Differential Reporting Errors in Birth Histories by Socioeconomic Group
Yoonjoung Choi, Johns Hopkins University
May Sudhinaraset, Johns Hopkins University
This papers examines differential patterns of reporting errors in birth histories by socioeconomic background, using Demographic and Health Surveys. The birth history data have provided information on childhood mortality in many developing countries where complete vital registration systems lack. The data also have been critical to study inequalities in mortality. Nevertheless, few examined differential data quality by socioeconomic background, which potentially can bias measurements of inequalities in age-specific mortality as well as variation in age-patterns of mortality. We purposely selected 34 Demographic and Health Surveys and calculated indicators of two major reporting errors: digit preference in reporting age at deaths and omission of live births. We assessed differential levels of indicators across household wealth quintiles as well as maternal educational classifications. Findings from this study will be valuable to better understand measurements of socioeconomic variation in levels and age-patterns of childhood mortality in developing countries.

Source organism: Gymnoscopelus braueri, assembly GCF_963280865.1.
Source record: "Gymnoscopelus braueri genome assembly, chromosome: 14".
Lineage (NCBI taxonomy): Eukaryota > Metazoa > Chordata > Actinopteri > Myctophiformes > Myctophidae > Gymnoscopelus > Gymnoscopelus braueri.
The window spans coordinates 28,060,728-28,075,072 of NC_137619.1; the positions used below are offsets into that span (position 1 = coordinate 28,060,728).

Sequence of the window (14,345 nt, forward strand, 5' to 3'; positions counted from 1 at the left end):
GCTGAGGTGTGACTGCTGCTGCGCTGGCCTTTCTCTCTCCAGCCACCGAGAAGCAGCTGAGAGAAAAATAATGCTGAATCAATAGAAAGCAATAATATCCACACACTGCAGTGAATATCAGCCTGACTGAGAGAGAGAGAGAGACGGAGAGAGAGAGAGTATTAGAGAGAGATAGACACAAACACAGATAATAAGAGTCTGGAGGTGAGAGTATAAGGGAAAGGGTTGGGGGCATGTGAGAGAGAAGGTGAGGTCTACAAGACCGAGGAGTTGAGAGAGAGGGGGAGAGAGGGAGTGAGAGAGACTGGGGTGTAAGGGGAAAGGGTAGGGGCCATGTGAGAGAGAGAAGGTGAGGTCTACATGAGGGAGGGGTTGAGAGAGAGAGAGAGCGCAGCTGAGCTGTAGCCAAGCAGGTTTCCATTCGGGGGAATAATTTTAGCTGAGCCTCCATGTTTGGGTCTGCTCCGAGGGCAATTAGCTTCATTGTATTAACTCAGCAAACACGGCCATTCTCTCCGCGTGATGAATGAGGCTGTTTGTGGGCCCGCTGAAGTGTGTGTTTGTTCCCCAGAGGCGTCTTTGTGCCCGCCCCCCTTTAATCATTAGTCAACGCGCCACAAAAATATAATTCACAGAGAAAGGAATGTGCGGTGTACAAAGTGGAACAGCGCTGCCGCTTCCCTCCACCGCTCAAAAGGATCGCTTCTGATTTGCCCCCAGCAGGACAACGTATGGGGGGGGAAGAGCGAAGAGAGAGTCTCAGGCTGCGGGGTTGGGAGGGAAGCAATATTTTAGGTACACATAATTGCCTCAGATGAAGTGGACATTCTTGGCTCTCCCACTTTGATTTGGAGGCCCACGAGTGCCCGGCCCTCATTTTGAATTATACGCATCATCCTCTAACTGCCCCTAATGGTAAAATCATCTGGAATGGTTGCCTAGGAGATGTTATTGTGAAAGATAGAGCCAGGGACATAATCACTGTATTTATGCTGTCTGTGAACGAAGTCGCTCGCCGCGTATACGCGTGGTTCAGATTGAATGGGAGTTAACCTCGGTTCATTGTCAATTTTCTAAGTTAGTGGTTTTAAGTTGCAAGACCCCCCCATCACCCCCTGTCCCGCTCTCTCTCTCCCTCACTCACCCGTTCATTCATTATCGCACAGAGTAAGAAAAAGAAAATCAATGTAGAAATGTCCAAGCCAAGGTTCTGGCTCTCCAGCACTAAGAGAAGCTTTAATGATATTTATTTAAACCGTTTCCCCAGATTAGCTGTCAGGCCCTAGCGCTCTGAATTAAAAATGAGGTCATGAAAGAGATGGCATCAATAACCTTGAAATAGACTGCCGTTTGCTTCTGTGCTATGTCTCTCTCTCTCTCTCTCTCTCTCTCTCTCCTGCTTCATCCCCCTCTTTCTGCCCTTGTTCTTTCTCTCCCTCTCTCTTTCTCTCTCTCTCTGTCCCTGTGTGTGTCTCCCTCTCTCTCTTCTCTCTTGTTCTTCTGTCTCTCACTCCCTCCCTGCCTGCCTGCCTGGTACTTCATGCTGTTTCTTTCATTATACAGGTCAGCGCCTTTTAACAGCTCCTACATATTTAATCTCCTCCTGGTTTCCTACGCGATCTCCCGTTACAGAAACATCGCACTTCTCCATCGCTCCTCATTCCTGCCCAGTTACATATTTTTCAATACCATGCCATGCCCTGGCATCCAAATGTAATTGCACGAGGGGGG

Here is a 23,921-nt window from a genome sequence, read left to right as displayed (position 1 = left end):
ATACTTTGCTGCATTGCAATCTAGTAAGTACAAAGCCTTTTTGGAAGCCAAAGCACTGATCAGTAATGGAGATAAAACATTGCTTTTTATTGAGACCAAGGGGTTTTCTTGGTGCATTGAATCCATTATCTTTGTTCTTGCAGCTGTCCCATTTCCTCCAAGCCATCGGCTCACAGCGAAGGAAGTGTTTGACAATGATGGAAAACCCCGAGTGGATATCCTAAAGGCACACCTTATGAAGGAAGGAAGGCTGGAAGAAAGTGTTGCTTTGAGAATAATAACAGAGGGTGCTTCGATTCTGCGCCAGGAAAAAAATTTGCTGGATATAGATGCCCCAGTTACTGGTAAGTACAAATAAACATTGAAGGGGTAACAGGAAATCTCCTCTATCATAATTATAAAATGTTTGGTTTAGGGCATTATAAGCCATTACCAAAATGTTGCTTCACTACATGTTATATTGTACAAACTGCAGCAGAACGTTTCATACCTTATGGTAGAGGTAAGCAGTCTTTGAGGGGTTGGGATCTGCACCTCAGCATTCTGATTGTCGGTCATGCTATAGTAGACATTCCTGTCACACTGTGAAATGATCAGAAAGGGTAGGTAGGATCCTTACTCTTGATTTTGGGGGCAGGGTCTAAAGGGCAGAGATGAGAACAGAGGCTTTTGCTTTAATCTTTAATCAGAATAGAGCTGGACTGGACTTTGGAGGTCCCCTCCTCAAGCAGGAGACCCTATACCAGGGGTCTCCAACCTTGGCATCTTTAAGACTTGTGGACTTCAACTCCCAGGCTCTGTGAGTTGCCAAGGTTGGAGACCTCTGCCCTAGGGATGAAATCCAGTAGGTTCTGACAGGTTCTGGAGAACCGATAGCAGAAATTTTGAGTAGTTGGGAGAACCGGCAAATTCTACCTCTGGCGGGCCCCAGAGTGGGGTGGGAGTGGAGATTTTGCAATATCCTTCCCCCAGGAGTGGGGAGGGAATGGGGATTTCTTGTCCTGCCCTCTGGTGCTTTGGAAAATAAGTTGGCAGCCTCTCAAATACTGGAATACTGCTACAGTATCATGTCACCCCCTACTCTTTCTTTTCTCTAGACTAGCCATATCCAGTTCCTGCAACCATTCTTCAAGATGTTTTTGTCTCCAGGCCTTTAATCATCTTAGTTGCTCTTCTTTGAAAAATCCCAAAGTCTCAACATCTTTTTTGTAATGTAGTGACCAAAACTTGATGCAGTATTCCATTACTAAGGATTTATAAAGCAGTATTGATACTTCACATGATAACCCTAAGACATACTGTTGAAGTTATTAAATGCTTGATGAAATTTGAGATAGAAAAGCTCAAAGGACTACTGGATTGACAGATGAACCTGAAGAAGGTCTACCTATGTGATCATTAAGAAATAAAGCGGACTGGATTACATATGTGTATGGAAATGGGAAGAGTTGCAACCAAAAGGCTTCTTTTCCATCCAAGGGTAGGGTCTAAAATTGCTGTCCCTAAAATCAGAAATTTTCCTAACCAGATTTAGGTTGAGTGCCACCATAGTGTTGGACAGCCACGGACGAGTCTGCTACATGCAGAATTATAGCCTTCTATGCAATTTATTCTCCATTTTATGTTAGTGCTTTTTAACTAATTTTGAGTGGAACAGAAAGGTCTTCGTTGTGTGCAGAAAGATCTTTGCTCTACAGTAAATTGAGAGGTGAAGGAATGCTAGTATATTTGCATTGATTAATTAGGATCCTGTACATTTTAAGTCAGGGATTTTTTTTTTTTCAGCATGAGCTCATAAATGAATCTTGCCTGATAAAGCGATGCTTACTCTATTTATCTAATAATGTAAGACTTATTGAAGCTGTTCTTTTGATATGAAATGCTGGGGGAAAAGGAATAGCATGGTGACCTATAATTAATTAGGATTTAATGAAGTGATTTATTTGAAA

Presented in Poster Session 3